Originally written on April 23, 2010

I feel that I am a citizen of the American dream and that the revolutionary struggle of which I am a part is a struggle against the American nightmare. Eldridge Cleaver

When Eldridge Cleaver spoke those words, the belief was that he, and all of black America, were indeed in a revolutionary struggle against the tyranny of the white ruling class. Some forty-odd years later, the tyranny still exists, yet the revolutionary fervor of; not only Black America, but of everyone–white, Black, Hispanic–is non-existent. There is most certainly anti-establishment fervor on the rise, but this movement–such as the tea party–is one of the white lower and middle-class alienated by a current administration headed by a black man. This white middle-class uproar is spearheaded, dictated and manipulated by the very forces that are alienating not just these white protesters, but every single person who lacks a voice. In essence: a corporate-sponsored revolution devised to further the divide between white and black, rich and poor: the haves and have nots.

For the sake of continuity and historical perception, I will use the term “class” as an umbrella to include all struggles of race, workers and any other movement seeking true equality. I find it counter-intellectual to perpetually beat the drum of a widening race divide when race is simply a social construct. The widening divide is that of class, and for most of us, we are all subjected to the will of those who possess power; economic and political. This of course does not discount or negate the unique historical realities of Black America–but it is my hope that we all accept the reality that we are all indeed equal and are subjects to the same power monopoly. Race is used and manipulated to further antagonize every one of us.

So I ask: what has happened to the notion of class warfare? Unions are on a sharp decline due in part to poor leadership and a perpetual effort by the mainstream media to marginalize any relevant and meaningful modern workers movement. There was such sharp criticism and outrage of the recent trillion dollar bailouts of the banking industry by both the Bush and Obama administrations. Rather than using this outrage to engage in a rational dialog about some of the failings of capitalism and ways in which we can improve the functioning of this system, the outrage is ultimately turned on us, the people. Healthcare for all individuals is the enemy. Illegal immigrants are the enemy. Taxing the rich is the enemy. Perhaps the true enemies are the institutions that control wealth. When those institutions fail, it is the American people who suffer, and yet, we continue to allow these institutions to plunder our democracy unabated; or shall I say, we continue to elect officials who fail to stand up to these forces and enact laws that perpetuate a static state of this power structure.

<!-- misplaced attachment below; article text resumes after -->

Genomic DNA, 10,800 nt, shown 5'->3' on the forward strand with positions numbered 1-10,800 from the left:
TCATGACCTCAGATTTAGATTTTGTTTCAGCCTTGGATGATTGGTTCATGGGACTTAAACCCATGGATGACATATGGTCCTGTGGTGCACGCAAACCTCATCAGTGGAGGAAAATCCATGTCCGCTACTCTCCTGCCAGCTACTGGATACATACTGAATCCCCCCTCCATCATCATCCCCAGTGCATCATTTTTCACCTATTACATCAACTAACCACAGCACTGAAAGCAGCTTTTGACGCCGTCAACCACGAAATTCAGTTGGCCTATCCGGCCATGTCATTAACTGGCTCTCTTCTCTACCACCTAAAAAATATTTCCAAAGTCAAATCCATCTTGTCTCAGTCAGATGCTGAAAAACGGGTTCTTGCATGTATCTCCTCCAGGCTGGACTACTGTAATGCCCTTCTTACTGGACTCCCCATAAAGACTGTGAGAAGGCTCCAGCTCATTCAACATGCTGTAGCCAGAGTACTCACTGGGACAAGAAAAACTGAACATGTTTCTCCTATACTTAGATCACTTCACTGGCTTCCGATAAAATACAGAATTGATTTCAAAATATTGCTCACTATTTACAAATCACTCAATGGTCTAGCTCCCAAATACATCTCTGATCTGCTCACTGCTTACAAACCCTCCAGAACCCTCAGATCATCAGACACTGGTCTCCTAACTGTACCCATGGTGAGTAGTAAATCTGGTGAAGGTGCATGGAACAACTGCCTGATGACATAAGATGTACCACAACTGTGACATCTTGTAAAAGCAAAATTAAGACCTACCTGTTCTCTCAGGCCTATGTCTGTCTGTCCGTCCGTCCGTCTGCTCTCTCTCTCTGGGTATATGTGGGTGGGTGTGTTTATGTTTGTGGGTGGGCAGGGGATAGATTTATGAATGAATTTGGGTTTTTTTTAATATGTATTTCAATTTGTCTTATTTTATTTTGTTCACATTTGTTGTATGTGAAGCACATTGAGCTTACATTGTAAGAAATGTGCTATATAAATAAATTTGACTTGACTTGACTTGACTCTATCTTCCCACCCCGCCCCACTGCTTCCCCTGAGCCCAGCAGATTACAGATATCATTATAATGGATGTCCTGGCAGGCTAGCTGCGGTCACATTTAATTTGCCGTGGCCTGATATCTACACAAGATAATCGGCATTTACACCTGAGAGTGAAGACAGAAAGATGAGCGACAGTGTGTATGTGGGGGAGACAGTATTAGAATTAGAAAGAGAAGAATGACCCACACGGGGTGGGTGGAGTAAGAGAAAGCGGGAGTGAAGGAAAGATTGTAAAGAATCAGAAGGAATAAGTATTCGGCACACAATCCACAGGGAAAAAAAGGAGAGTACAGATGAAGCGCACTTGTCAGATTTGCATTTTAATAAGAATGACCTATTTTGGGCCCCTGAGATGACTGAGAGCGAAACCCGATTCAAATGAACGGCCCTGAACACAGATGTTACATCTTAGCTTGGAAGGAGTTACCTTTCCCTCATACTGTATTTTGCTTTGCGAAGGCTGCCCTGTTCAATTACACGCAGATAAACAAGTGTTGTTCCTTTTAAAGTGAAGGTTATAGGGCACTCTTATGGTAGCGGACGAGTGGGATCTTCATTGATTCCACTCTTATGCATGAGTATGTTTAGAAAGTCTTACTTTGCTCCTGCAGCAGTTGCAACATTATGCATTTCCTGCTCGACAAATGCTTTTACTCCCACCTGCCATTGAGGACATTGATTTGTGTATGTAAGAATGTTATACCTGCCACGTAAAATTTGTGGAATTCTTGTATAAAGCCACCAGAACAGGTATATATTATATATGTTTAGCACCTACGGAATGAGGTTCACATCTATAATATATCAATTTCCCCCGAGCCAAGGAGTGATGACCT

Just because the idea of class warfare has diminished and been replaced, semantically anyway, by corporate-sponsored “tea parties;” class warfare is still alive and well. Perhaps it just needs a bit of re-branding and an understanding that our focus as americans needs to be that of a vigilant defiance toward the powerful corporations and institutions that have hi-jacked our democracy and dictate the agendas of the men and women who were elected by us, the people. Be it in the form of “tea parties,” or anti-war demonstrations (which, for all of you so-called liberals and “peace activists,” has stopped since Obama was elected despite the escalation of the same wars you protested during the Bush administration), we all have a stake in self-determination. The labels we tag on modern movements are nothing more than an obstruction to what these movements truly are: class warfare.